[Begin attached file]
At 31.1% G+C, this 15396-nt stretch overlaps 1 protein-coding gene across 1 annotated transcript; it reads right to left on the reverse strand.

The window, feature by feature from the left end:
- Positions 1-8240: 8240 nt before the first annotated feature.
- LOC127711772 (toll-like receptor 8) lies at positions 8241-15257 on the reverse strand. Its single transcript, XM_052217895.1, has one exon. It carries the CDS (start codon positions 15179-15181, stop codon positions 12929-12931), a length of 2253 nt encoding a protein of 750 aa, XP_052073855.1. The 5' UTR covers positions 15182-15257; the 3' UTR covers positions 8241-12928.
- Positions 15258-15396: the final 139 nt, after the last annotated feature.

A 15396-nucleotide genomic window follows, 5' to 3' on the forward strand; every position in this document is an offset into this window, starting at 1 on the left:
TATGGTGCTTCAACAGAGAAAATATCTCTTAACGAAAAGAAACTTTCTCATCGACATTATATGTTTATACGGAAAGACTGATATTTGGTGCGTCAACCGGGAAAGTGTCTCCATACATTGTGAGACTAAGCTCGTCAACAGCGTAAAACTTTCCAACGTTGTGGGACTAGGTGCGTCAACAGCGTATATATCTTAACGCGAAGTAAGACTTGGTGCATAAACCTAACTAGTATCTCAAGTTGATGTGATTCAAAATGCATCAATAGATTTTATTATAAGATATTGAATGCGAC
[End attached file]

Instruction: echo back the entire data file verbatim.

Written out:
At 31.1% G+C, this 15396-nt stretch overlaps 1 protein-coding gene across 1 annotated transcript; it reads right to left on the reverse strand.

The window, feature by feature from the left end:
- Positions 1-8240: 8240 nt before the first annotated feature.
- LOC127711772 (toll-like receptor 8) lies at positions 8241-15257 on the reverse strand. Its single transcript, XM_052217895.1, has one exon. It carries the CDS (start codon positions 15179-15181, stop codon positions 12929-12931), a length of 2253 nt encoding a protein of 750 aa, XP_052073855.1. The 5' UTR covers positions 15182-15257; the 3' UTR covers positions 8241-12928.
- Positions 15258-15396: the final 139 nt, after the last annotated feature.

A 15396-nucleotide genomic window follows, 5' to 3' on the forward strand; every position in this document is an offset into this window, starting at 1 on the left:
TATGGTGCTTCAACAGAGAAAATATCTCTTAACGAAAAGAAACTTTCTCATCGACATTATATGTTTATACGGAAAGACTGATATTTGGTGCGTCAACCGGGAAAGTGTCTCCATACATTGTGAGACTAAGCTCGTCAACAGCGTAAAACTTTCCAACGTTGTGGGACTAGGTGCGTCAACAGCGTATATATCTTAACGCGAAGTAAGACTTGGTGCATAAACCTAACTAGTATCTCAAGTTGATGTGATTCAAAATGCATCAATAGATTTTATTATAAGATATTGAATGCGAC